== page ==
Sparkles, Gaslighting and a New Decade

Welcome to 2020! Welcome to a new year! Welcome to a new decade! We are back into the Roaring 20s! So what are each of us going to do!? I’m not even talking about New Year’s resolutions, because those only last until the middle of January anyways. I actually made a resolution and I broke it yesterday.

 

When I say “what are we each going to do” I mean, what are we each going to do? Not just lose weight/stop smoking/staying up too late/learn an instrument/whatever. I mean like, how to change our worlds. What is it that is in our world that we wish wasn’t? What isn’t in our world that we wish was? Which of these things that we wish can we change?

 

Obviously, I wish I didn’t have epilepsy. I might be an advocate for epilepsy awareness, but that doesn’t mean that I don’t wish I could wake up in the mornings and not have to worry about seizures. It doesn’t mean I don’t wish that I didn’t have to set my alarm for 30 minutes before I wake up so that I can take my medication and go back to sleep, or carry around my evening medication and a water bottle at all times. Being an advocate doesn’t mean that I don’t wish I could register for a race, or a trip, or join a running club, and know that I could commit to it without seizures getting in the way. That I would know I could wake up each morning and make it to an event.

 

However, what I do I know is that wishing isn’t going to change it. Nothing is actually going to change epilepsy for me, so that’s just how it is. How it will always be. No matter what decade it is. I will always be a person with epilepsy.

 

I can go forward and be unhappy about that. I can go forward into this new decade and think back to the life I had pre-epilepsy or even just back to when it was super well controlled. I can focus only on the periods of time when I didn’t have any seizures. In 2019 I went a stretch of 155 days without a seizure, and that’s pretty awesome for me. I could consider those 155 days a victory. I could consider that the only type of victory, the circumstances where something that is a part of who I am (physically and emotionally) doesn’t make an appearance.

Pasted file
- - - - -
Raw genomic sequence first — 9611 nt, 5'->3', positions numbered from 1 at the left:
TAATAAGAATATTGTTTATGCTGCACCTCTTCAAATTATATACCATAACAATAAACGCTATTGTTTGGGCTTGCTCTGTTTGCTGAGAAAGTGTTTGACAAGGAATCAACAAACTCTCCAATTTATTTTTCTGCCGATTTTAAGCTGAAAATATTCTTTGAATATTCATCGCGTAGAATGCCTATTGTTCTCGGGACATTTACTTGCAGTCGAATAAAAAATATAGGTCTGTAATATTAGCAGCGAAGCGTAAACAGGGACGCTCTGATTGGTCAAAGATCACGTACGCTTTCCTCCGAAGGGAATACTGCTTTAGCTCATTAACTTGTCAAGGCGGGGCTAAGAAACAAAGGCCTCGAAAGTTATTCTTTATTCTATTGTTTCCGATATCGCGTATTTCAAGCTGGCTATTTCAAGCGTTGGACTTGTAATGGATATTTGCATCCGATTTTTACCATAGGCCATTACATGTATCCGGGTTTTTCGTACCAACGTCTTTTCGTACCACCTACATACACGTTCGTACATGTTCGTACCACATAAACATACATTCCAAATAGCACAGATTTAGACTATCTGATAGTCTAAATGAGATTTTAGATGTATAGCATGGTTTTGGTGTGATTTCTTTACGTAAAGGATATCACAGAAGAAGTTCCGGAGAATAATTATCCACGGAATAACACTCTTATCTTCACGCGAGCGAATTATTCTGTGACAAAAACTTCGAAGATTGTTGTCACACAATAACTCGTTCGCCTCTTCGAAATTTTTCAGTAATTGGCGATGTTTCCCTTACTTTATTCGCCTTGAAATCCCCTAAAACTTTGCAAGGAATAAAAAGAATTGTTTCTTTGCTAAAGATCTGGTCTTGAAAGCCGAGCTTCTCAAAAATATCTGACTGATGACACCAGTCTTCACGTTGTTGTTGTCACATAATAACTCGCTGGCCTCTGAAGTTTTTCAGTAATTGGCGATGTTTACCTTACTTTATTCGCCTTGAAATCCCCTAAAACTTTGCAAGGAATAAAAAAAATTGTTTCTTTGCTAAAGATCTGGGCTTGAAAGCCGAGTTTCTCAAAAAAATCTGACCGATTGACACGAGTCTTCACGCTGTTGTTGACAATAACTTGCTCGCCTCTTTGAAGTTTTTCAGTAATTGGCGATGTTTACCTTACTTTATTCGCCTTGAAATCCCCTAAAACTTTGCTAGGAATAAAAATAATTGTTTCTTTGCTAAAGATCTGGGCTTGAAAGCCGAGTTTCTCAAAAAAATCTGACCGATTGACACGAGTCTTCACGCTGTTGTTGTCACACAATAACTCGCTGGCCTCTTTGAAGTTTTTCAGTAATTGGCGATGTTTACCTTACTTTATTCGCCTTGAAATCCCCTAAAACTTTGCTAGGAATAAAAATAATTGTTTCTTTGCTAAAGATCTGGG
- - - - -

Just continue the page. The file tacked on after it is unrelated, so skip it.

Or… I can consider the times that I’ve had a seizure while running. Not in the way that it messed up my time/pace, but in the fact that I usually got up and kept running. THAT is a victory. I know that all of those times my knees hurt. My kneecaps hurt from the impact and my skin hurt because it was ripped open. But my lungs also hurt because I was running. My quads hurt because I was running. My brain was wondering how crazy I must be because I like running long distances for fun.

 

Please also note that in the 155 days that were seizure-free, I did not run a marathon. It was in other parts of the year that I ran the two marathons that I did. Seizure-free is not a requirement to racing.

 

In 2018, my medical condition was used against me. I experienced discrimination and the emotional manipulation that is gaslighting and other psychological abuse. I learned the insecurity that follows those things, and I spent a lot of 2019 trying to deal with that. In 2019 I made a lot of changes and I questioned my choices the whole time. Not just because they were major life changes, but because I had been led to believe that I was incapable of making decisions.

 

What I have realized, and what I plan to focus on for 2020, is that regardless of my medical condition, I have value. It is not unreasonable to anticipate that I will be treated with respect as long as I am treating others with respect. Asking questions is not subversive. Pausing to think is reasonable. Expressing emotion does not make me hyper-sensitive and illogical. Kindness is not transactional. Being seizure-free is not required to race, and there is nothing stopping me from starting a proper training plan.

 

And back to the topic of my ripped-open-kneecaps: on New Years Eve I wore a full length dress that had a slit up one leg to just above knee. My knees are super bruised and scarred at all times, and not for ONE MOMENT did I consider not wearing that sparkly dress for the gala I attended. Not for one moment. Looking fabulous and sparkly was way more important than hiding something I can’t change. And I was definitely sparkly. Being more sparkly is also one of my plans for 2020. I have already proven that I can be sparkly and epileptic at the same time. Sparkle sparkle sparkle!

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